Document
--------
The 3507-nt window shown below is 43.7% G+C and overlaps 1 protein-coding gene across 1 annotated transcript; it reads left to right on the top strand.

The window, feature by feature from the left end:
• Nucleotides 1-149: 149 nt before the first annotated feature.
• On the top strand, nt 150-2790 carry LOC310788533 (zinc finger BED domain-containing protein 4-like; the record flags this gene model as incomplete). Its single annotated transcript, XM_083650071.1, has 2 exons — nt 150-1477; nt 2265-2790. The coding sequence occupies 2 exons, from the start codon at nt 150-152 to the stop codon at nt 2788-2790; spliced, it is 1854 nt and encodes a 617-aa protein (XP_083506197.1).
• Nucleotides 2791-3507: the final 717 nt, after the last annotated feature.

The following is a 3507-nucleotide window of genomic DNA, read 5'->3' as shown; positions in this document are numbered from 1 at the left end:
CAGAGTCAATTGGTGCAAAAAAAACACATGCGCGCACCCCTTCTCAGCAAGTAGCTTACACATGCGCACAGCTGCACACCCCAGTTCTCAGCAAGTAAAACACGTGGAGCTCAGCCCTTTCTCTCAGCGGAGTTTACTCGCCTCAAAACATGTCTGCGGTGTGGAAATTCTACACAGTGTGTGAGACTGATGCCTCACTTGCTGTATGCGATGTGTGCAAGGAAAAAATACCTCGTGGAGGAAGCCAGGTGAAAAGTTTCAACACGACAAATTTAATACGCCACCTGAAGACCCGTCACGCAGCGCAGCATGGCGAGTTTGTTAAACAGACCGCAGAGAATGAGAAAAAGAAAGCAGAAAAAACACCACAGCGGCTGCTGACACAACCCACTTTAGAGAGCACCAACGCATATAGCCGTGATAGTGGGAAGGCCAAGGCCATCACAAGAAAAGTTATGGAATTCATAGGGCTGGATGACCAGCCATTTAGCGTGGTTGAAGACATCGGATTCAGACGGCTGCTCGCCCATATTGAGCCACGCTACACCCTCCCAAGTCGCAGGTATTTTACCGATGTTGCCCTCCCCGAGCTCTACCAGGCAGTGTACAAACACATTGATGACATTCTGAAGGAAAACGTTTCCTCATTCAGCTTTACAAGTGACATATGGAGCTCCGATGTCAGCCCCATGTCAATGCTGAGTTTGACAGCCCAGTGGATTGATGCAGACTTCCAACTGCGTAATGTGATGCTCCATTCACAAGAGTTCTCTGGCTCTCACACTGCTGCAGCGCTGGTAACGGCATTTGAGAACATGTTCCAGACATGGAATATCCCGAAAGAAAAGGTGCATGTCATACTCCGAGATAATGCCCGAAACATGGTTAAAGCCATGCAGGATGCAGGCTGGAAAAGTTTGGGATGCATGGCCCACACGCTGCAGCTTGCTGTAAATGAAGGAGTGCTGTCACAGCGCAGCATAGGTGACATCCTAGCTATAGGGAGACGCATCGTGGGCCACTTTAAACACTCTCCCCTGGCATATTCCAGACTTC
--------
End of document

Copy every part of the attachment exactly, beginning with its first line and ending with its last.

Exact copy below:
The 3507-nt window shown below is 43.7% G+C and overlaps 1 protein-coding gene across 1 annotated transcript; it reads left to right on the top strand.

The window, feature by feature from the left end:
• Nucleotides 1-149: 149 nt before the first annotated feature.
• On the top strand, nt 150-2790 carry LOC310788533 (zinc finger BED domain-containing protein 4-like; the record flags this gene model as incomplete). Its single annotated transcript, XM_083650071.1, has 2 exons — nt 150-1477; nt 2265-2790. The coding sequence occupies 2 exons, from the start codon at nt 150-152 to the stop codon at nt 2788-2790; spliced, it is 1854 nt and encodes a 617-aa protein (XP_083506197.1).
• Nucleotides 2791-3507: the final 717 nt, after the last annotated feature.

The following is a 3507-nucleotide window of genomic DNA, read 5'->3' as shown; positions in this document are numbered from 1 at the left end:
CAGAGTCAATTGGTGCAAAAAAAACACATGCGCGCACCCCTTCTCAGCAAGTAGCTTACACATGCGCACAGCTGCACACCCCAGTTCTCAGCAAGTAAAACACGTGGAGCTCAGCCCTTTCTCTCAGCGGAGTTTACTCGCCTCAAAACATGTCTGCGGTGTGGAAATTCTACACAGTGTGTGAGACTGATGCCTCACTTGCTGTATGCGATGTGTGCAAGGAAAAAATACCTCGTGGAGGAAGCCAGGTGAAAAGTTTCAACACGACAAATTTAATACGCCACCTGAAGACCCGTCACGCAGCGCAGCATGGCGAGTTTGTTAAACAGACCGCAGAGAATGAGAAAAAGAAAGCAGAAAAAACACCACAGCGGCTGCTGACACAACCCACTTTAGAGAGCACCAACGCATATAGCCGTGATAGTGGGAAGGCCAAGGCCATCACAAGAAAAGTTATGGAATTCATAGGGCTGGATGACCAGCCATTTAGCGTGGTTGAAGACATCGGATTCAGACGGCTGCTCGCCCATATTGAGCCACGCTACACCCTCCCAAGTCGCAGGTATTTTACCGATGTTGCCCTCCCCGAGCTCTACCAGGCAGTGTACAAACACATTGATGACATTCTGAAGGAAAACGTTTCCTCATTCAGCTTTACAAGTGACATATGGAGCTCCGATGTCAGCCCCATGTCAATGCTGAGTTTGACAGCCCAGTGGATTGATGCAGACTTCCAACTGCGTAATGTGATGCTCCATTCACAAGAGTTCTCTGGCTCTCACACTGCTGCAGCGCTGGTAACGGCATTTGAGAACATGTTCCAGACATGGAATATCCCGAAAGAAAAGGTGCATGTCATACTCCGAGATAATGCCCGAAACATGGTTAAAGCCATGCAGGATGCAGGCTGGAAAAGTTTGGGATGCATGGCCCACACGCTGCAGCTTGCTGTAAATGAAGGAGTGCTGTCACAGCGCAGCATAGGTGACATCCTAGCTATAGGGAGACGCATCGTGGGCCACTTTAAACACTCTCCCCTGGCATATTCCAGACTTC